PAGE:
A variety of surgical procedures have been used to try to correct the deformities associated with luxating patella. They range from surgically loosening or tightening the soft tissue around the stifle joint, to breaking and resetting the leg bones in more normal positions. These surgical interventions can, themselves, have significant welfare consequences and are not always successful. Long-term medical treatment for degenerative joint disease (osteoarthritis) may be the only possible treatment in some cases. This is not always successful and also may cause significant side effects.

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2. Intensity of welfare impact

Luxation of the patella can cause pain at the time of displacement (due to stretching of the ligaments and the abnormal position of the bone), and in time leads to arthritis which causes chronic joint pain. The level of the pain depends on the nature, extent and duration of the luxation and on the nature of the underlying deformities and can be severe. When both legs are affected the welfare implications are greater both because of pain and loss of function in both legs. When both legs are affected bi-lateral lameness may mask obvious signs of limping which can lead to owners being unaware of the condition and consequently a delay in treatment.

Treatment of atopic dermatitis usually involves drugs. The most effective treatments are based on corticosteroids or ciclosporin, both of which can have significant side effects with their own welfare issues. Some atopic dogs become seriously ill due to the side effects of treatment. Frequent shampooing is often required which may be unpleasant for some dogs. Owners report that their dogs’ quality of life suffered not only from the disease but also the treatments, even though they considered these treatments helpful (Linek & Favrot 2010). Dogs are euthanized because of atopic dermatitis. This is often because diagnosis and treatment are time-consuming and expensive for owners and reasonable long-term control is often the best that can be achieved rather than there being any hope of cure.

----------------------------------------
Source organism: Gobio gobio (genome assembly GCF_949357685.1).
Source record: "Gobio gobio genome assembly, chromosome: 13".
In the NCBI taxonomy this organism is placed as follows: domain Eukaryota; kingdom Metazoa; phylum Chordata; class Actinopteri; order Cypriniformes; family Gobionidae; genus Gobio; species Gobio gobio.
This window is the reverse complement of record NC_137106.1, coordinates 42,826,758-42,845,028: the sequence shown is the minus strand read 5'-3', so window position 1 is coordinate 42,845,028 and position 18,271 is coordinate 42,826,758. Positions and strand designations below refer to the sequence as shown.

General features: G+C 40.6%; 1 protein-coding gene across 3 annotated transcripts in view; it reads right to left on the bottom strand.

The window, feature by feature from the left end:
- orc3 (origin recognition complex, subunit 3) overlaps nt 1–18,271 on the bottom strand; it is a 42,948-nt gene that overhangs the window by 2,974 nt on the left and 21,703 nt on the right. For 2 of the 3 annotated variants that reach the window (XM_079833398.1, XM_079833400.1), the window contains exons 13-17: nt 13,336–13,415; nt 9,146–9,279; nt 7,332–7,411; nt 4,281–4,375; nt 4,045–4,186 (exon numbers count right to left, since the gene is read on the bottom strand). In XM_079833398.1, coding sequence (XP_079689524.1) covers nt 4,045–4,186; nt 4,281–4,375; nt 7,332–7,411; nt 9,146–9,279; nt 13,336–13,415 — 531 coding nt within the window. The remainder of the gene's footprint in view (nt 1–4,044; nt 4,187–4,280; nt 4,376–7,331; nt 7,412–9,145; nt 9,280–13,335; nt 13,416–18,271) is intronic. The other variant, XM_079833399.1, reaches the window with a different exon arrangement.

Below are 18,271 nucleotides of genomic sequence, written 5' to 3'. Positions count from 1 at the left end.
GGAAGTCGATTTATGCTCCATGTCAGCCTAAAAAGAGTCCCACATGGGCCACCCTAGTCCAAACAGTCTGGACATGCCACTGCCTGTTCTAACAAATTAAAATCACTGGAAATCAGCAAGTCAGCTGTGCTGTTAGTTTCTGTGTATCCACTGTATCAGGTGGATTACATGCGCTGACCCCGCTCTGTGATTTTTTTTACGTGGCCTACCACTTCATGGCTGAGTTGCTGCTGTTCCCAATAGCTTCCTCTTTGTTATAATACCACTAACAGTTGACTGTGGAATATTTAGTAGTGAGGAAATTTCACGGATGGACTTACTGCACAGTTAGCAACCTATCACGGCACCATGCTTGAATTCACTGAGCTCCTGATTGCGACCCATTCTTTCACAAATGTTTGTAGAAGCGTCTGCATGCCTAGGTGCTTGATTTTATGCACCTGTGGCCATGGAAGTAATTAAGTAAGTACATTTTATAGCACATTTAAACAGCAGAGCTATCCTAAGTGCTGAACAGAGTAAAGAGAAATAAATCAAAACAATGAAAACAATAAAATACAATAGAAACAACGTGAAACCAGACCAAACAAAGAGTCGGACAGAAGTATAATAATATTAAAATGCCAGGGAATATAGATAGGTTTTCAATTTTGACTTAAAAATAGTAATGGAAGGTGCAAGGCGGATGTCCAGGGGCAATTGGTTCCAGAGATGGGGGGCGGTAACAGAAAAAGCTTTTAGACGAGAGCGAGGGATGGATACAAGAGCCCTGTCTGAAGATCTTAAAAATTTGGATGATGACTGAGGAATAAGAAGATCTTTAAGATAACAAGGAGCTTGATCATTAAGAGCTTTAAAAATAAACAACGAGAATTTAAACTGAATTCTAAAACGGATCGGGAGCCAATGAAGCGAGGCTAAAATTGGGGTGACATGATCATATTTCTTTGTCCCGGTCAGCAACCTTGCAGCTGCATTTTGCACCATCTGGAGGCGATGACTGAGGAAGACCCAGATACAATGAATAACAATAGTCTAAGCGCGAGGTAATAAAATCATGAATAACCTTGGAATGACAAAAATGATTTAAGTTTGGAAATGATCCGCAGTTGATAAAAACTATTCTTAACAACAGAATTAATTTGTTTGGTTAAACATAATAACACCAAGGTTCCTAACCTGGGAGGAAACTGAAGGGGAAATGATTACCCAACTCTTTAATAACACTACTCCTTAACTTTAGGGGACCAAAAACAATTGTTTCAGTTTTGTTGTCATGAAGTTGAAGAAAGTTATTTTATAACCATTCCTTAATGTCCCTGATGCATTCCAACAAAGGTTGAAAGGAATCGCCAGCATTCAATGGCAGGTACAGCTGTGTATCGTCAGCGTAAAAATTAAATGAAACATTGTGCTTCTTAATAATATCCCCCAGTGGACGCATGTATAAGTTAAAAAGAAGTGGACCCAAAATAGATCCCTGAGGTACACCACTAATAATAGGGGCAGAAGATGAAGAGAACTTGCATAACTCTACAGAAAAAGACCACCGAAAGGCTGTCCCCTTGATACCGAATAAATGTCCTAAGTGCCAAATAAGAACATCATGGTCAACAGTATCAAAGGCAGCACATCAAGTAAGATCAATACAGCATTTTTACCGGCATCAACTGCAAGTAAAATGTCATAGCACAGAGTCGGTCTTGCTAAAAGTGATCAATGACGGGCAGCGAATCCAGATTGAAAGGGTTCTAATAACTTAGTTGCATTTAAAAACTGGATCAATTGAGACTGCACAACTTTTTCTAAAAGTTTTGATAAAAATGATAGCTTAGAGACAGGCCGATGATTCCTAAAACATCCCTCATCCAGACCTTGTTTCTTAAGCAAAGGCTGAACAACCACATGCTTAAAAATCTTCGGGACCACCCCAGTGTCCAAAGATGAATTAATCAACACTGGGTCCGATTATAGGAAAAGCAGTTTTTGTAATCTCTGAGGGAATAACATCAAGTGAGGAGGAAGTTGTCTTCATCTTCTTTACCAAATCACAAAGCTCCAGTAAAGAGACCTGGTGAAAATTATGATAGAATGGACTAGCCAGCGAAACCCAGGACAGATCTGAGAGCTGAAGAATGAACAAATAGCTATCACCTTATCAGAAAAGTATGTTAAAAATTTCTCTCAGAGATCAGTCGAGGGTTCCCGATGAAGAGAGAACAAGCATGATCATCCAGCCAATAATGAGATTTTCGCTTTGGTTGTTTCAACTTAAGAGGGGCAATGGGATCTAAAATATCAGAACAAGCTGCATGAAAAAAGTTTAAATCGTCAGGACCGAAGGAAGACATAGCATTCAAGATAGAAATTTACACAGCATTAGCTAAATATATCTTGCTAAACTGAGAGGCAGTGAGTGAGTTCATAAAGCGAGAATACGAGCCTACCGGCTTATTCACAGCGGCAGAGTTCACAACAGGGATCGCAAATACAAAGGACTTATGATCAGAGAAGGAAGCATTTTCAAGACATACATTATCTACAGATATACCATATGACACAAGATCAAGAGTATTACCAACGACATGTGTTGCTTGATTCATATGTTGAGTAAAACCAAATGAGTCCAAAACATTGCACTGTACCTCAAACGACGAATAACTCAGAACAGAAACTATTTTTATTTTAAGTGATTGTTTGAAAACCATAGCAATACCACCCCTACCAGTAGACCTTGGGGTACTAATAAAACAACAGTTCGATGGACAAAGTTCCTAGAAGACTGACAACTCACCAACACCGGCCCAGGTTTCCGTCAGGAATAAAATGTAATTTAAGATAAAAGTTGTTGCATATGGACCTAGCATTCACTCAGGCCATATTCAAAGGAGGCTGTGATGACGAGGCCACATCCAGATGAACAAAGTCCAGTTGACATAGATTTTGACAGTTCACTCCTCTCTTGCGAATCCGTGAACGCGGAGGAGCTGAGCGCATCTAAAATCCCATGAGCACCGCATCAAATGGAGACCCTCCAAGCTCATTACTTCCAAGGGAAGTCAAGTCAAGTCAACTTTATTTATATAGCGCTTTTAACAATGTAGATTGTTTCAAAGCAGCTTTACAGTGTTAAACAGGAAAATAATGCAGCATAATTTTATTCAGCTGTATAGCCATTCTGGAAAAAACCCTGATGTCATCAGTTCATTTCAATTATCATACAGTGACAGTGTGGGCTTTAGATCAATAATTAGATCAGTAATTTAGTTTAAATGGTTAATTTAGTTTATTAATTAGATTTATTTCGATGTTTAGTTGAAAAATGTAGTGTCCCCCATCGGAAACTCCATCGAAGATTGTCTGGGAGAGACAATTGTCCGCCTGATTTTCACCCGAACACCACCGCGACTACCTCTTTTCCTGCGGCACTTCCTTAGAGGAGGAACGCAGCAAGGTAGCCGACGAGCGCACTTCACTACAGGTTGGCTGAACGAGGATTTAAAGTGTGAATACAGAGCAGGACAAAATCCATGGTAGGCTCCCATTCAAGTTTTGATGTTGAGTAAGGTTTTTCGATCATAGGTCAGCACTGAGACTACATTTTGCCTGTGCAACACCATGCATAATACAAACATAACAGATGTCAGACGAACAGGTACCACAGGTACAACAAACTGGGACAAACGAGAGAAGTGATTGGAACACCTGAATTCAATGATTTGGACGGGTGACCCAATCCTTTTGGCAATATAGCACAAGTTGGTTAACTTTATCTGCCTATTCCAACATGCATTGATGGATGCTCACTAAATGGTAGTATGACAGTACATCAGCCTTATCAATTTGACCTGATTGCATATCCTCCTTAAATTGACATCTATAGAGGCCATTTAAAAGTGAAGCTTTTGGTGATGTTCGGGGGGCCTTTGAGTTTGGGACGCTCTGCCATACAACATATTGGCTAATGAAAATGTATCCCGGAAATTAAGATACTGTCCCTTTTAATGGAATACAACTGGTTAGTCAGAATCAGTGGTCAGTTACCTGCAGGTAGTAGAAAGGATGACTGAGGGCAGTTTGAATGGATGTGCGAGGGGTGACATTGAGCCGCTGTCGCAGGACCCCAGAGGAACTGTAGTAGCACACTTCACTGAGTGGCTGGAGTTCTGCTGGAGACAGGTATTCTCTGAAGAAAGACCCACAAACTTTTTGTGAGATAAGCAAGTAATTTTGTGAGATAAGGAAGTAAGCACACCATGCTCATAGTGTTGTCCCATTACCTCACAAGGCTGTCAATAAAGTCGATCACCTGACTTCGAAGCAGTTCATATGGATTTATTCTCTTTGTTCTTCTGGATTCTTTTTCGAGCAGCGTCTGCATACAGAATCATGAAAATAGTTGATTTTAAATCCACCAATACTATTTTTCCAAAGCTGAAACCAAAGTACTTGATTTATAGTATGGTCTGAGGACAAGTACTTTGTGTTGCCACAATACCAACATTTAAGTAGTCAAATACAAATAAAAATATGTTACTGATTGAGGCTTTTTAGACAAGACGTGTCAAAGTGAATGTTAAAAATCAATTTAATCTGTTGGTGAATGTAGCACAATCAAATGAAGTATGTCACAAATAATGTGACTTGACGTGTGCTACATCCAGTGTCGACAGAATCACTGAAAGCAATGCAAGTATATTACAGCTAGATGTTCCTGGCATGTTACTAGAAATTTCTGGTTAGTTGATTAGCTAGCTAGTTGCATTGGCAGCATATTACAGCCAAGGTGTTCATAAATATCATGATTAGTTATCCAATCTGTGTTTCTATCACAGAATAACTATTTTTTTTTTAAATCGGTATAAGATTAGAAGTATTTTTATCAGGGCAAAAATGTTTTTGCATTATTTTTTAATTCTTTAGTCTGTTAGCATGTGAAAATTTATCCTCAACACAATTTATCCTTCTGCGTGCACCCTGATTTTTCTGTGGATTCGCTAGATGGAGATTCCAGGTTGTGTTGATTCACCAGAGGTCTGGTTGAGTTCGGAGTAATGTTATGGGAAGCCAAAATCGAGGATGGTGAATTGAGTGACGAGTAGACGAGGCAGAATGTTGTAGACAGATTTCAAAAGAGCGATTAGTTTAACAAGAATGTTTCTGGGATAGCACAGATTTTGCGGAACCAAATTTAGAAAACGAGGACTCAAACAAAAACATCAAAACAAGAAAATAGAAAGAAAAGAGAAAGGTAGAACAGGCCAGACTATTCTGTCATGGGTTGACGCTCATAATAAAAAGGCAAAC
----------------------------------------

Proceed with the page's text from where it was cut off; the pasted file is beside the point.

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3. Duration of welfare impact

The disease does not correct itself and therefore is of life-long duration unless successfully corrected or treated. Most affected dogs will have at least minor pain and disability for long periods of time. 

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4. Number of animals affected

Patellar luxation is one of the most common orthopaedic conditions encountered in dogs (Johnson and others 1994, Ness et al 1996) and Labrador retrievers have been found to be were 3.3 times more likely to be affected than other breeds Gibbons et al (2006). They were also commonly represented in case series reported by Hayes et al (1994) and Remedios et al (1992). However, as far as we are aware, there are no data on the proportion of Labrador retrievers affected by this condition. From data on estimates of total dog population in the UK and on the percentage of all micro-chip registered dogs that are Labrador retrievers (Lucy Asher, 2011, personal communication), we estimate that the UK population size of this breed may be around 1 million.

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5. Diagnosis

A history of a “hopping” gait with a back leg being held up for a few steps and then walking normally is characteristic of a dog with a lower grade luxation. The other grades are diagnosed on the basis of physical examination and radiography. Radiography is used to assess the degree of deformity of the bones and to assess the severity of degenerative joint disease (osteoarthritis). There is not a close correlation between the extent of radiographic signs of degenerative joint disease and the degree of clinical signs shown by the affected dog.